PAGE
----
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Connected tv

Significant Contribution from Roku Smart TV, Firestick, and Apple TV, Study Reveals

The latest analysis from Ampere demonstrates a growing trend amongst traditional television advertisers who are allocating increased funding into addressable connected TV inventory, such as Roku Smart TV, Firestick, and Apple TV. The connected television advertising market soared to $56 billion last year as marketers began reallocating funds from traditional television towards streaming services and similar platforms.

Research company Ampere reported that in 2022, global television ad products generated $195 billion, with connected TV platforms like Roku Smart TV, Firestick, and Apple TV taking approximately 28 percent of that revenue.

Although the majority of marketing funds still find their way to traditional TV advertising, including broadcast and cable networks, Ampere predicts this segment’s share will decrease significantly over the next five years.

By 2027, connected TV advertising, also known as “addressable,” is expected to attract $87 billion, constituting nearly 40 percent of the $222 billion advertising spend projected for that year. Conversely, traditional TV advertising is expected to drop from $139 billion in 2022 to $135 billion in five years.

The growing favorability of connected TV platforms like Roku Smart TV, Firestick, and Apple TV amongst marketers is largely due to their ability to access traditionally hard-to-reach demographics, such as younger viewers with more disposable income.

Kristian Claxton, the managing partner at Finecast, collaborating with Ampere on the report, highlighted the immense potential of addressable TV as a potent communication tool for targeting previously difficult-to-reach audience segments. Claxton praised the smooth integration of this technology with traditional broadcasting’s storytelling possibilities and brand protection mechanisms.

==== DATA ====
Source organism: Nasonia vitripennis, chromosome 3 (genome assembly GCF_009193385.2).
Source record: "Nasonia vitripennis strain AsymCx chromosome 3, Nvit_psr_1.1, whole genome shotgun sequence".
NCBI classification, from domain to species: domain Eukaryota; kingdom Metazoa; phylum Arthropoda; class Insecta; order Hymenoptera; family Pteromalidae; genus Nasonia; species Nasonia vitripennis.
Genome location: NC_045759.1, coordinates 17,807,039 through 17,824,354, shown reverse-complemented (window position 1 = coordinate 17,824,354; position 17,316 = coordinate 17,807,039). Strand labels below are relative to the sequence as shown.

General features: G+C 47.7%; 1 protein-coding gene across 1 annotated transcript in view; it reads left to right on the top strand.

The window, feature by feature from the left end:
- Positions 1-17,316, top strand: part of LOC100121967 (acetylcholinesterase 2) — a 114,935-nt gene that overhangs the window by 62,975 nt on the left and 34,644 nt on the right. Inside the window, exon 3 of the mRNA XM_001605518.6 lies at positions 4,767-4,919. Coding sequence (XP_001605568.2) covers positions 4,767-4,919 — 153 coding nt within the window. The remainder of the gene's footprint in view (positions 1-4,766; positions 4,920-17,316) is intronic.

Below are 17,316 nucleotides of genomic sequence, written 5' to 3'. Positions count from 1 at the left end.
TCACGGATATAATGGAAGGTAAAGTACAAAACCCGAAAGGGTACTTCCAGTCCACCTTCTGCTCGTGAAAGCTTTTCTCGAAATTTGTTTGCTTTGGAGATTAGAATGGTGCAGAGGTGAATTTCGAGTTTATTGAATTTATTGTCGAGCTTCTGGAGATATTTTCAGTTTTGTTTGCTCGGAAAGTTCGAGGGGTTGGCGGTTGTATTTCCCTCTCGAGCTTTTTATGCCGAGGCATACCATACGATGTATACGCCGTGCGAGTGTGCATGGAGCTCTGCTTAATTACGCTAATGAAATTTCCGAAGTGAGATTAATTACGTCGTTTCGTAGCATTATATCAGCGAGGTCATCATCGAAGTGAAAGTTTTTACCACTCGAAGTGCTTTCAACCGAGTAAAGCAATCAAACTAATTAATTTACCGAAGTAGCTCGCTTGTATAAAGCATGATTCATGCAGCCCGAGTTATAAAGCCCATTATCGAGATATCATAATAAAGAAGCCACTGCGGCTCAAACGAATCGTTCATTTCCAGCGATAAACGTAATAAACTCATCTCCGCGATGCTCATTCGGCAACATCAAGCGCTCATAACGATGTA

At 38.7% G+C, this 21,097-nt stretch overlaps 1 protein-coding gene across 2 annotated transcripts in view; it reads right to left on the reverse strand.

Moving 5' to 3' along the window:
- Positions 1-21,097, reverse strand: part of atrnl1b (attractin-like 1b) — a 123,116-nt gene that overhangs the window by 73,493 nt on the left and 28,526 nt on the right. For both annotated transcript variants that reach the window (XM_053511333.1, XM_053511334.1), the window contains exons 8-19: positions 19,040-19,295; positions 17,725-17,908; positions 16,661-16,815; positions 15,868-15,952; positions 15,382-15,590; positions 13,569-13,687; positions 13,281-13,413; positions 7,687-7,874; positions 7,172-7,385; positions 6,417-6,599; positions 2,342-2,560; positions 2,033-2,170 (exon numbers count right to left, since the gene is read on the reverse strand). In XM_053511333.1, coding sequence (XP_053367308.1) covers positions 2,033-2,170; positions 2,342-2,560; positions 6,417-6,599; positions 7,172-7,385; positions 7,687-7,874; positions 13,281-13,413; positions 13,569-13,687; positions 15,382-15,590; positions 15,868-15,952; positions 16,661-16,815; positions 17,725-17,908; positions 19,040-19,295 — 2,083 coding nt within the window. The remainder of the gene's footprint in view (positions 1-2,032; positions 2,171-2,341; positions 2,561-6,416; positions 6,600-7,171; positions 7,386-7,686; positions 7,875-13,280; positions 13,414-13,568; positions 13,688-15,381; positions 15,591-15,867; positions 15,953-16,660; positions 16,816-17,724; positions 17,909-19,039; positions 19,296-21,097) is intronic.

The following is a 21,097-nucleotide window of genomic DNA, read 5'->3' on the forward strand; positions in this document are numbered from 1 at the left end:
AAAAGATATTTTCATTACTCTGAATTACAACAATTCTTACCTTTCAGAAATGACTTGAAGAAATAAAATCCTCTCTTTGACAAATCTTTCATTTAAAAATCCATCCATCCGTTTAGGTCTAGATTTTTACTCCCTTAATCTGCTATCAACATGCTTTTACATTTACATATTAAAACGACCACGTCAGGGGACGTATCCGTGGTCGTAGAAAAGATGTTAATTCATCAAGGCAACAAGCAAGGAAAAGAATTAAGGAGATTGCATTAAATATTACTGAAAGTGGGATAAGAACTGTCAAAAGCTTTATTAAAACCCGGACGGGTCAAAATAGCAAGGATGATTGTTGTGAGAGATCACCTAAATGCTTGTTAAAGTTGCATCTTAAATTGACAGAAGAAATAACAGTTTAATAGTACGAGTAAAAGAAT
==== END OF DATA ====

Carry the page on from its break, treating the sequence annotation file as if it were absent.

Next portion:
This data emphasizes the shift of several streaming services, including Netflix, Disney Plus, and AMC Networks, from solely focusing on premium experiences to investing in ad-supported tiers. This strategy entails launching plans where lower subscription fees are offset by brief commercial breaks.

Other platforms, such as Comcast’s Xumo Play, the Roku Channel, and Fox Corporation’s Tubi, have committed more funding to content acquisition and licensing, thereby enhancing the appeal of their free, ad-supported streaming services to subscribers. This approach seems to be paying off as all three services have carved out significant market share, as reported by Nielsen’s The Gauge report.

Hardware manufacturers have also been prompted to reevaluate their strategies. For example, Vizio has pivoted from solely manufacturing low-cost television sets to expanding its Platform Plus streaming platform, which offers access to premium streaming services such as Netflix and Amazon Prime, as well as free, ad-supported content curated by Vizio itself. Another hardware manufacturer, Telly, has announced plans to provide a free smart TV set, subsidized by constant ads on a secondary screen.